I'm so confused!

Al + O2 -> Al2O3

This is supposed to be a balanced equations but how did it go from 2 oxygens to 3?

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  1. It's the FORMULA. Don't confuse balancing with writing a formula.
    Aluminum is Al.
    O2 is oxygen and it is almost always written as a diatomic molecule. Others, in their free state. written as diatomic molecules, are H2, O2, N2, F2, Cl2, Br2, I2 (and their cousins S8 and P4).
    For aluminum oxide, the valence of Al is +3, the valence of oxygen is -2 (in most cases), so the formula for aluminum oxide is Al2O3.
    Rule 1 in balancing equations is:
    You may NOT change any subscript to balance an equation. You may change coefficients ONLY.
    And no, the equation is not balanced. Why can I say that? Because we have 1 Al on the left and 2 on the right. Not balanced. We have 2 O on the left and 3 on the right. Not balanced. So how do we balance it.
    First we look on the right and we see 2 Al on only 1 on the left; therefore, we place a 2 in front (as a coefficient) of Al. That balances Al (we will need to change that later). Then we look at the 3 O on the right and 2 O on the left and say how do we do that. There is no integer I can multiply either by to get the other. So we use something that will get a common multiple. For example, if I place a 2 as a coefficient for Al2O3, that will give me 6 O atoms on the right. That lets me place a 3 as a coefficient for O2 on the left to have 6 O atoms on the left. Having done all that to balance the oxygen atoms, I realize I messed up on Al, which I already had done. But not to worry. We can fix that. Having O done, we look and see we need 4 Al so we can change the 2 Al on the left to 4 Al. The final equation looks like this.
    4Al + 3O2 ==> 2Al2O3. Now we check it.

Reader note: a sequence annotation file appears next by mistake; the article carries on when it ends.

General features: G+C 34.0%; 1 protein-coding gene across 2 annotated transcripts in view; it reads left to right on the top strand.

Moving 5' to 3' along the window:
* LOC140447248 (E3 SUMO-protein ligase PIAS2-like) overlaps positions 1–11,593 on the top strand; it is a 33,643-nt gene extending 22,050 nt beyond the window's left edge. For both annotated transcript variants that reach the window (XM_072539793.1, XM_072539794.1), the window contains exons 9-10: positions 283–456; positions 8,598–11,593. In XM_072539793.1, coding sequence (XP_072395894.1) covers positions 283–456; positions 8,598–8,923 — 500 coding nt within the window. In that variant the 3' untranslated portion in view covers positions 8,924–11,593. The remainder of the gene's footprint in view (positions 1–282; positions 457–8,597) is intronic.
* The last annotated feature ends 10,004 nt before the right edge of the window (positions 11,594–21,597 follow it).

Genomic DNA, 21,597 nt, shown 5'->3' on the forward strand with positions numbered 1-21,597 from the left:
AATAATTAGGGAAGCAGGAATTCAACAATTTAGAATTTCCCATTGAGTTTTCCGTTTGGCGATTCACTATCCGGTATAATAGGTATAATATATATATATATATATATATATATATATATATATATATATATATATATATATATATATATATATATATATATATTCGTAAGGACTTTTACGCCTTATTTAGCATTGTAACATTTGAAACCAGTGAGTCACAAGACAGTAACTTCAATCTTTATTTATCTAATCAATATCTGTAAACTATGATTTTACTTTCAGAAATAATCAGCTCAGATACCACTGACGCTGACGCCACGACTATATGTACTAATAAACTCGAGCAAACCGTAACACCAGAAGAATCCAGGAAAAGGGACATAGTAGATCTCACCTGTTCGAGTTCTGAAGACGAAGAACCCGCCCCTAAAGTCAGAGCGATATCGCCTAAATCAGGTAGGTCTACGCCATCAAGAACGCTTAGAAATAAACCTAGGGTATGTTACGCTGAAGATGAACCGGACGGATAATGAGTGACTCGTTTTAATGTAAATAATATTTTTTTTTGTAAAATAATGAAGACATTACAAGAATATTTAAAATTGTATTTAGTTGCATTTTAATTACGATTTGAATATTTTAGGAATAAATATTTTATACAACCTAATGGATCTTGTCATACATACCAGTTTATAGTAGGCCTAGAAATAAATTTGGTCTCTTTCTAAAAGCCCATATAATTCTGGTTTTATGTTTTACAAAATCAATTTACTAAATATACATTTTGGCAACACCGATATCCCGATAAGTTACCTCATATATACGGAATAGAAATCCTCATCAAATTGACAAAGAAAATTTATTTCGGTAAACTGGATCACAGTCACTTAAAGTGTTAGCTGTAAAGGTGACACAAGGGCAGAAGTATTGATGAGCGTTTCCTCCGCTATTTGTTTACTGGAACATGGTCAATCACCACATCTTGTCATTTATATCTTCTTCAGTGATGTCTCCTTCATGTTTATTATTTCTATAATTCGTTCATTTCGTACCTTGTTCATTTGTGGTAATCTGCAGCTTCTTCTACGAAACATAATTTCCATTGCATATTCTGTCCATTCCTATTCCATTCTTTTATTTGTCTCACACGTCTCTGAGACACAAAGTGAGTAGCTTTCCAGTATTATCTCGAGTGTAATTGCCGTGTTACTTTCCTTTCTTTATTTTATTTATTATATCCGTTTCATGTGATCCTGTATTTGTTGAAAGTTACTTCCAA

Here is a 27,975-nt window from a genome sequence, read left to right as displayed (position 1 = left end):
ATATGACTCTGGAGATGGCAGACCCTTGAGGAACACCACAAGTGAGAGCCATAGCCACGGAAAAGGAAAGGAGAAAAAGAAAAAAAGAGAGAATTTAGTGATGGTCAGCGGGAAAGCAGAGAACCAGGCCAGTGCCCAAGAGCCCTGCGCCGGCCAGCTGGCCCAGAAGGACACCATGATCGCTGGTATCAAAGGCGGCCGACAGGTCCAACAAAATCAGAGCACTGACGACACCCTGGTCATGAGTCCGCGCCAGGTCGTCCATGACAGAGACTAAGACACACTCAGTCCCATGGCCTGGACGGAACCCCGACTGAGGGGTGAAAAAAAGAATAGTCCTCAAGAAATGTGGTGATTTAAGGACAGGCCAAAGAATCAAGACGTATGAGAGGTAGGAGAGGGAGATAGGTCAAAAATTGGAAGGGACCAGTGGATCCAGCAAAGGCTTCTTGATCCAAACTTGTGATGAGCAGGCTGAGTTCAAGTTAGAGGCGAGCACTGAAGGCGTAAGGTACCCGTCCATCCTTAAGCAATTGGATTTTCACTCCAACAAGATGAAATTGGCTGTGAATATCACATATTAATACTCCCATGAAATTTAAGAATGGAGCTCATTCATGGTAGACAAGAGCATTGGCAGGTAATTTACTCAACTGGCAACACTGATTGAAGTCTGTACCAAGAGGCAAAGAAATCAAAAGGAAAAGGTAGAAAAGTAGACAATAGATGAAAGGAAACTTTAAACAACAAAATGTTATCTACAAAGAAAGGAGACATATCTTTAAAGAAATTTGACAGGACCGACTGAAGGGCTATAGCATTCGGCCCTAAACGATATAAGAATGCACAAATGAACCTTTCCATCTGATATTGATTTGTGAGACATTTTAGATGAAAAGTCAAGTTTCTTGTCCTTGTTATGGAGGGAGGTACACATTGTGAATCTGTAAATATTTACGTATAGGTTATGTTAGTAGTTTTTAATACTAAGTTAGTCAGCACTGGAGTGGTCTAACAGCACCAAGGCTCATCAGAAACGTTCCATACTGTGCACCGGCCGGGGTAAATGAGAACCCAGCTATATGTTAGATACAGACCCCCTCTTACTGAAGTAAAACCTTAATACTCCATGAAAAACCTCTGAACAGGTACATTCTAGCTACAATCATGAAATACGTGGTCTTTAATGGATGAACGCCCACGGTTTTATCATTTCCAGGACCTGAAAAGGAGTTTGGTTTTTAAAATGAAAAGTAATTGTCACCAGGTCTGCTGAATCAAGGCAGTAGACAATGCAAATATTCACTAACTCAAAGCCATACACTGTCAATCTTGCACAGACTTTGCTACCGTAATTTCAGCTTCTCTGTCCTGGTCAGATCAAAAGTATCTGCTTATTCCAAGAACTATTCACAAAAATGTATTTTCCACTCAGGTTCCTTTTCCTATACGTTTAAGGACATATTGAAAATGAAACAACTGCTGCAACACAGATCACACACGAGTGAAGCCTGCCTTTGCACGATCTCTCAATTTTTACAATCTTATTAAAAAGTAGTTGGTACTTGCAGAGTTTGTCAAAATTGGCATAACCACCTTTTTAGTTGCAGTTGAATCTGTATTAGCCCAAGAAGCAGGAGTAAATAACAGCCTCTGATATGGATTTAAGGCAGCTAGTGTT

4 Al on the left and 4 on the right.
    6 O on the left and 6 on the right. All done. Let me know if there is anything you don't understand.

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  2. Thanks! I feel pretty stupid now..
    I was also curious about predicting products. How on EARTH would you do that when there are so many products?

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    posted by Jessica
  3. There are a few rules that govern many products. Some we just memorize but most are governed by sets of rules. For example, there are
    synthesis reactions (the 4Al + 3O2 ==> 2Al2O3 is a synthesis reaction; i.e., we take two atoms and make a molecule.)
    decomposition reactions. An example is
    2HgO ==> 2Hg + O2 where one substance breaks down to form two or more substances. Actually, you will see this is just the reverse of the synthesis reaction.)
    single replacement reactions.
    2Al + 6HCl ==> 2AlCl3 + 3H2 where a single substance, usually a metal, replaces the H in a compound.
    double displacement reactions.
    AgNO3 + NaCl ==> AgCl + NaNO3 where the positive and negative ions simply change places. The Ag goes with the Cl and the Na goes with the NO3^-.
    Acid + base gives a salt + water.
    There are others but you will learn them as you. So we try to learn rules to write equations (essentially predicting products) to keep from memorizing thousands of reactions. You're right! There are thousands.

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